Carolina Alonso Bejarano, Ph.D.
Ph.D. Women’s and Gender Studies, Rutgers University
M.Sc. Gender and Social Policy, London School of Economics and Political Science
Law Degree, Los Andes University
B.A., Political Science, Los Andes University
Carolina Alonso Bejarano teaches in the Latino and Caribbean Studies Department at Rutgers University. Her research interests lie in the intersection of decolonial feminism and migration studies, particularly as it relates to interethnic immigrants’ rights activism in the United States. Along with her three field collaborators, she is the co-author of Decolonizing Ethnography: Undocumented Immigrants and New Directions in Social Science (in press, Duke University Press), a book that explores the immigrants’ rights movement in New Jersey and the possibilities of using ethnography as a tool for decolonization. She is also a collective member of Sangria Editora, a bilingual publishing house based in New York City and Santiago de Chile. She absolutely loves teaching and believes it is an important form of activism, and in her spare time she works as a DJ in the city of New York.
Dafne Duchesne-Sotomayor, Ph.D.
Ph.D. Comparative Literature, New York University
M.A. Comparative Literature, New York University
B.A. Comparative Literature and French, University of Puerto Rico
Dafne Duchesne-Sotomayor holds a PhD from the Department of Comparative Literature (2016) at New York University, where she specialized in nineteenth and twentieth century Caribbean and Spanish American literature. She also received a B.A in Comparative Literature and French from the University of Puerto Rico, Río Piedras.She is currently developing her dissertation into a book project, which focuses on the intersection of voice, politics, and language in the transition from the revolution to the nation-state in nineteenth-century Caribbean and Spanish America.
Robert Ramos, M.A.
Mason Gross School of the Arts, Rutgers University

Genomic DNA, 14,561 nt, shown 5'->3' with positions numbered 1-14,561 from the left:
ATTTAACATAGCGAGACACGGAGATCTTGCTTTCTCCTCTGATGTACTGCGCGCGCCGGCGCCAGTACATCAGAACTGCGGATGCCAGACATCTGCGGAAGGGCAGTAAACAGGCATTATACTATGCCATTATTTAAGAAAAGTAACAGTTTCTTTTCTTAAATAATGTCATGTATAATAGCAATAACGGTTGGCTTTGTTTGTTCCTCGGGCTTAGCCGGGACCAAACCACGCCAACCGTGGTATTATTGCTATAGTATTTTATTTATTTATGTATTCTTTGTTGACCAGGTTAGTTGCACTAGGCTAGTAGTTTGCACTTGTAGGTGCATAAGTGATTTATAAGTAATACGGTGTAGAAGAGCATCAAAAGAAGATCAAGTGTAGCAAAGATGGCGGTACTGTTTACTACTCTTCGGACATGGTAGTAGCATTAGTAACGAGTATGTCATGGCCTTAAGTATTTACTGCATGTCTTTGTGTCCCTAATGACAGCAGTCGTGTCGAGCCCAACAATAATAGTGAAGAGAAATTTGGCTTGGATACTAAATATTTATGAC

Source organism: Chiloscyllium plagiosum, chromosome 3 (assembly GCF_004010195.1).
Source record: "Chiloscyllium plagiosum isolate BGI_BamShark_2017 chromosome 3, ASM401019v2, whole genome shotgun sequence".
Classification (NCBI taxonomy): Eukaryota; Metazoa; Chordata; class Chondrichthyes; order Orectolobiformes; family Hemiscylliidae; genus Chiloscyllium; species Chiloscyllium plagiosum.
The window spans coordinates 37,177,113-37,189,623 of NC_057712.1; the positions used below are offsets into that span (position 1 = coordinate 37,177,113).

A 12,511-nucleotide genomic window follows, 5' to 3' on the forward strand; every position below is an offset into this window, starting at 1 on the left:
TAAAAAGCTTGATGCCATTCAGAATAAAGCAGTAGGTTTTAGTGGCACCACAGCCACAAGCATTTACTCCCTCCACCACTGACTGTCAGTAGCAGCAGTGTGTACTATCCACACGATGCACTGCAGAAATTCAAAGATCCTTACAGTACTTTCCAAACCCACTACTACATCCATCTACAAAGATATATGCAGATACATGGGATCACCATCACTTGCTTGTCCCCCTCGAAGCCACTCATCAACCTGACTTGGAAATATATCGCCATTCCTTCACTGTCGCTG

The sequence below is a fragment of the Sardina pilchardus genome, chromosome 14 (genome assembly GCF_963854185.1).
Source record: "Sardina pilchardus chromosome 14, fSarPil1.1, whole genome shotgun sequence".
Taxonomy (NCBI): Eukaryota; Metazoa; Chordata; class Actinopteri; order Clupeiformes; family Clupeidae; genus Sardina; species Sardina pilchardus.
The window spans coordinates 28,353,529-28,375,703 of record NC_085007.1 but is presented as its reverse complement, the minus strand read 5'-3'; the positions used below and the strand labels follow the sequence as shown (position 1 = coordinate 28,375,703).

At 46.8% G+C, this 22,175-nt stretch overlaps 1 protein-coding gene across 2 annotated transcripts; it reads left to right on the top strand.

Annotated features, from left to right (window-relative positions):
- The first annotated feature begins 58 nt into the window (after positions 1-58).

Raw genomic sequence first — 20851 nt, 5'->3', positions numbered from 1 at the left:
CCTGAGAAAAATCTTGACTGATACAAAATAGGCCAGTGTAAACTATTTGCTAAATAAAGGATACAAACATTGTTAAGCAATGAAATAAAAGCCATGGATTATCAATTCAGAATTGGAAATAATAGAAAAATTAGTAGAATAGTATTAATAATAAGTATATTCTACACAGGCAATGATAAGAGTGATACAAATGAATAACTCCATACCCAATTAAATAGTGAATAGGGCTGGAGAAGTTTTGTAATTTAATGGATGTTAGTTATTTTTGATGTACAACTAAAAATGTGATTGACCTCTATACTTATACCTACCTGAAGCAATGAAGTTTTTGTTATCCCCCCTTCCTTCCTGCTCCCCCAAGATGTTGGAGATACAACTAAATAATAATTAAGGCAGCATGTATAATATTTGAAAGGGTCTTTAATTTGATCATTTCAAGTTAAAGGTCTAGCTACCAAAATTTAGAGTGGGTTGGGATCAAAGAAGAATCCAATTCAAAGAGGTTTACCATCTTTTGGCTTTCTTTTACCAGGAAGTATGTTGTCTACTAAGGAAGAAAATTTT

Professor Ramos is a musicologist from the Rutgers Graduate School and Mason Gross School of the Arts at Rutgers University. He has been the instructor of the "Music in the Caribbean" course for the Latino and Hispanic Caribbean Studies department since 2009. Sponsored by the Center for Latino Arts and Culture, he managed and performed with the Rutgers Salsa Band in Puerto Rico and the Dominican Republic. A drummer and percussionist, he currently performs and records in various musical styles, and teaches group and private music lessons, as well as his college classes in the Tri-state area.
Darius V. Echeverría, Ph.D.
Dean, Lecturer in History
Columbia University in the City of New York, Columbia College
Fu Foundation School of Engineering and Applied Science
Professor Echeverría was born and raised In the Garden State. He received his B.A. (magna cum laude) in History from Rutgers University and earned his Ph.D. in History from Temple University in Philadelphia. Dr. Echeverría has been a faculty member at Rutgers University since 2006, teaching both introductory and specialized courses in Latino/a Studies and broader American/World History classes. He concentrates in Latino History; Mexican American History; and Political History. He is the author of Aztlán Arizona (University of Arizona Press, 2014), while continues to work on a new manuscript exploring inequality and social policy.
Hyacinth Miller, M.A.
M.A. in Progress, Rutgers University
B.A., Brooklyn College
West Indians in the US; Immigrant Politics
Dept. of African American and African Studies and Dept. of Political Science
Newark College of Arts & Sciences and University College-Newark
Hyacinth Miller is a Teaching Instructor in the Faculty of Arts and Sciences African American and African Studies and Political Science Departments. She has also worked as a Lecturer in the Department of Latino and Caribbean Studies (Livingston Campus). Her research focuses on the Caribbean immigrants in the Diaspora, multiple citizenship policies, the Caribbean and Africa, immigrants and women of color in elected leadership, immigration policy and criminal justice reform. She has conducted original research and presented conference papers on the subject of West Indians in the US, West Indians in elected office in New Jersey and on the issue of multiple citizenship policies in the Caribbean.
Prior to working for Rutgers University, Hyacinth spent more than 10 years working as an analyst, lobbyist and staffer to elected officials and in corporate America. She has also served as a criminal justice program associate and fundraising professional.
Enmanuel Martínez, Ph.D.
B.A., University of Pennsylvania
Comparative Literature and Literary Theory/Latin American and Latino Studies